Joyce Carol Oates receives Kenyon Review Award for Literary Achievement

Novelist Joyce Carol Oates received the 2003 Kenyon Review Award for Literary Achieve­ment, honoring her as an author who crosses boundaries of genre and form and who has given readers a rich, memorable body of work that has earned her a place among the most acclaimed authors of her generation.

The $5,000 cash award was presented on Tuesday, November 11, at a dinner at the restaurant Daniel in New York City. The presentation was made by novelist E.L. Doctorow '52, who received the same award last year. The evening, sponsored by Bloomberg, the parent company of Bloomberg News, included both live and silent auctions. More than $150,000 was raised for the Kenyon Review endowment fund.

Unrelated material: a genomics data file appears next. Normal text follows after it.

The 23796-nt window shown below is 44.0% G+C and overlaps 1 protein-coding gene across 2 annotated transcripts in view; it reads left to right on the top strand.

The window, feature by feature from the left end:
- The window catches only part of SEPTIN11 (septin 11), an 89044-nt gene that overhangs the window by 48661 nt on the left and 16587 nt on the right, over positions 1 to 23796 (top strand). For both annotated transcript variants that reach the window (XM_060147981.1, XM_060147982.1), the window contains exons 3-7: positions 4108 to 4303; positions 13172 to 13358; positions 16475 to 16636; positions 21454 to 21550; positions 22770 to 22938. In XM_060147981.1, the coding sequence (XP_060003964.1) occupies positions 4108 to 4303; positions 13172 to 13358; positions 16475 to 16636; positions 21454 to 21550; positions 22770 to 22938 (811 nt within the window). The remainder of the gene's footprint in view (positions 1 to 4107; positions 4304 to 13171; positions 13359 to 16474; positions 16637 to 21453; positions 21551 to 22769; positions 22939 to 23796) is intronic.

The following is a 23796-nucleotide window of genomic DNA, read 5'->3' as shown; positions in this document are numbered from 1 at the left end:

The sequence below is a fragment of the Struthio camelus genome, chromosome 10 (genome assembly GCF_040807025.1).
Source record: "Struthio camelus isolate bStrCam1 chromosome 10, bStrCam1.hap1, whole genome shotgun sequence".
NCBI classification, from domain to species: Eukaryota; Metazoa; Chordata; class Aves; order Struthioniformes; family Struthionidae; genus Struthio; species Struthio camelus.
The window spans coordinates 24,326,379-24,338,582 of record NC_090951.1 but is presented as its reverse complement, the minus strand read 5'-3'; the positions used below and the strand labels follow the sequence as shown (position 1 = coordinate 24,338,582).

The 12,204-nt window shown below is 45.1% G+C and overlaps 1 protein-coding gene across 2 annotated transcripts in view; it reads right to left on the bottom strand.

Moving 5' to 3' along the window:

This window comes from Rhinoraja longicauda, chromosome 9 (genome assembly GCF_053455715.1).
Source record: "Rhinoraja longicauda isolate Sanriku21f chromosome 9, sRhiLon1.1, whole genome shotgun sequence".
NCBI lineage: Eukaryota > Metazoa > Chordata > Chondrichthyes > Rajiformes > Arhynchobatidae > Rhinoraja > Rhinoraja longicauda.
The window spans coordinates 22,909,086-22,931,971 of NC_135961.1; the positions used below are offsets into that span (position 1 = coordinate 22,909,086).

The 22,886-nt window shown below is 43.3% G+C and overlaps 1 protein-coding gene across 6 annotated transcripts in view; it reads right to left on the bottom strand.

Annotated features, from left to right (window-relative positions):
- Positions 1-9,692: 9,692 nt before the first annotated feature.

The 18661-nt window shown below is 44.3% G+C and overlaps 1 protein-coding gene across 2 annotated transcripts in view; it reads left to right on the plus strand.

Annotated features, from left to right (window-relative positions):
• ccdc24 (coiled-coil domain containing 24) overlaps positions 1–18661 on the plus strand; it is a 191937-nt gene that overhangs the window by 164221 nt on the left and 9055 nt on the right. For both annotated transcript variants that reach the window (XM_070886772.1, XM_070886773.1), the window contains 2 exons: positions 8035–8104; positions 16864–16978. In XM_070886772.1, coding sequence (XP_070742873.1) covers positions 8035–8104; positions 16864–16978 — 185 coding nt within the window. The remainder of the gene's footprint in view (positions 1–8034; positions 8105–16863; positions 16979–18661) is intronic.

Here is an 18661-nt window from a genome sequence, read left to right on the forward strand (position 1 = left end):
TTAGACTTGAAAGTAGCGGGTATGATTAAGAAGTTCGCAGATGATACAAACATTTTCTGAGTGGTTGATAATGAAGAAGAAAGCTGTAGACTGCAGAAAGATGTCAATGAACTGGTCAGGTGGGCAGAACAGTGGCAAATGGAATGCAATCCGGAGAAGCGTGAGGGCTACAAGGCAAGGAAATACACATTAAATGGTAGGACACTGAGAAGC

The Kenyon Review Board of Trustees inaugurated the award in 2002 to recognize authors demonstrating superlative achievement across a career and a creative spirit surpassing mere fashion or brief commercial appeal.

"Joyce Carol Oates has appealed to a broad audience while maintaining the highest literary standards; that alone is a rare and signal achievement," says Review editor David Lynn '76. The award, he notes, honors authors who "have lifted us all by the power of their imaginations, the beauty of their art, and the courage of their uncompromising visions."